5 Financial Modeling Skills Every Founder Should Master
A lot of founders shy away from financial modeling because they’re intimidated. You might think that you need to have professional accounting skills or be an Excel master.
Ten years ago, that might’ve been the case.
Thankfully, things have changed. Thanks to a slew of new financial modeling tools available (like Finmark), every founder can learn to build their own model even if you don’t have an MBA or finance background.
So, what do you need to know in order to build a model? We’ve broken down five essential financial modeling skills that will help you build a reliable and accurate model with confidence.
Whenever you’re working with data, analysis skills come in handy. And financial modeling involves a lot of data.
At its core, analysis involves three specific skills:
- Collecting information/data
- Interpreting the data
- Making decisions based on your findings
Here’s how each of those skills applies to financial modeling.
Collect Data & Information
First, you need data to analyze.
Luckily, with financial modeling, the primary data points you need are a given—revenue, expenses, and employees/payroll.
However, within those buckets, you have specific metrics and variables that will differ depending on your business.
For example, an e-commerce brand’s revenue might be directly tied to their Facebook Ad campaigns. As a result, the data points they need to include in their model could involve ad clicks, cart abandonment rate, and other parts of their funnel that directly impact their revenue projections.
People with analytical thinking skills have the ability to recognize:
- Which data points they need
- Whether or not they have all the necessary data
- How that data should be put together
With financial modeling, that means knowing which metrics you need to include, whether or not you’re tracking all the necessary metrics, and how all those metrics should be put together so it’s easy to understand.
Interpret The Data
Once you have your data, the next step is to put it all together and interpret what it means. For instance, when you see this graph, what does it mean to you?
Hint: It’s showing when the “turning point” of this company’s burn rate will be.
Interpreting data also means you have the skills to recognize whether a report, statement, or trend is good or bad. Do you have the ability to look at your profit and loss statement and know whether it’s good or bad?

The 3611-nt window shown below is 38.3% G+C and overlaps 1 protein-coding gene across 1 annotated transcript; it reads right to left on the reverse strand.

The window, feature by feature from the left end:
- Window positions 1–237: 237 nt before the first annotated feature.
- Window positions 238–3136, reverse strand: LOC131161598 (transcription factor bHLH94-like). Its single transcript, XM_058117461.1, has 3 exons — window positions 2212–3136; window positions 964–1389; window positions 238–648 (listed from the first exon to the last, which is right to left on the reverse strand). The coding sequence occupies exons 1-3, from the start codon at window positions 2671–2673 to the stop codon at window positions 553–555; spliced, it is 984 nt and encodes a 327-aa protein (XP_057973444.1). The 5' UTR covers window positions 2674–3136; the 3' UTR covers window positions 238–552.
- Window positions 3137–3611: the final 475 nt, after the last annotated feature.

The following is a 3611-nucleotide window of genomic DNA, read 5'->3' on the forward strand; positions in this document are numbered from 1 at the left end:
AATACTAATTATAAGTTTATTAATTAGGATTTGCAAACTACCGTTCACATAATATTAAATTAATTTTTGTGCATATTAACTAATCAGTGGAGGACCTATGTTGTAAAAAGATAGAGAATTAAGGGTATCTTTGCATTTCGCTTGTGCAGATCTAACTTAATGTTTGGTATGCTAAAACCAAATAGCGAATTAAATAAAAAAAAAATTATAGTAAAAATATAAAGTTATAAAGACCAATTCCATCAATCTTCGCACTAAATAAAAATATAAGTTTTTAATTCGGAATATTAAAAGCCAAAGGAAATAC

I’d argue that the most important part of data interpretation, though, is understanding the “why” behind your data. It’s pretty simple to look at a graph and see whether it’s trending in the right direction. But unless you can understand why it’s trending up or down, your analysis won’t be complete.
For instance, using the chart from above, it’s one thing to know that this company is forecasting its monthly revenue to be greater than expenses starting April. But if you can do some analysis to understand why that’s happening, you can use that information to plan your next steps.
After you’ve collected and interpreted the data, you should be able to draw conclusions and make decisions based on what you’ve found.
We’ve mentioned it before, but financial models aren’t meant to be static documents that you create once and never touch again. Your model is a tool that helps you make data-informed decisions about how to grow your business.
Using analytical skills, you can look at what your model is forecasting and determine what steps you should take in order to:
- Capitalize on opportunities and continue what’s working if the data shows a positive trend.
- Course correct if the data shows a negative trend.
Referring back to the burn rate example from earlier, let’s say the company analyzed their data and determined monthly revenue will exceed expenses starting April because they’ve built a marketing campaign into their model that they expect to drive a ton of new customers in Q4.
Based on that conclusion, they might decide to start the marketing campaign earlier to achieve a negative net burn rate sooner. That could mean changing some of their priorities and timelines, which is why doing this level of analysis with your financial model is so important.
If you’re not naturally an analytical thinker, don’t worry. Just like most skills, it’s something you can improve over time. Here’s an article with tips to get the analytical part of your brain working so you can sharpen your financial modeling skills.
At its core, a financial model is built on assumptions you make about your business. The more accurate those assumptions are, the more accurate your model will be.
This is why foresight is a wildly useful financial modeling skill. Foresight is your ability to predict what the future of your business looks like and what you’ll need in order to reach your goals.
Let’s make this even more practical.
Say you set a goal to reach $83K in monthly recurring revenue (MRR) by the end of next year. That’s not going to happen auto-magically, and it’s going to require resources in order to get there.
Foresight is your ability to predict what steps you need to take in order to reach $83K MRR and the likelihood of succeeding, so that you can build it into your financial model.
Will you need to hire new employees? Do you need to maintain a certain lead conversion rate on your marketing campaigns? How high can your churn rate get before it impacts your revenue growth? What new features do you need to release in order to attract new customers?
Great financial modelers account for all these variables and have the foresight to model different scenarios so they can map out all their possibilities.
Some people naturally have foresight because they’re forward-thinking. But like any other skill, it’s something you can improve. Here are some tips:
- Practice critical thinking: With foresight, you need to be able to look at the positive and negative scenarios that could happen with your business. Critical thinking forces you to look at situations objectively, which really comes in handy. Here are some tips to improve critical thinking.
- Study historical data: They say past performance is not a guarantee of future success. However, historical trends can give you insights into what’s going to happen in the future.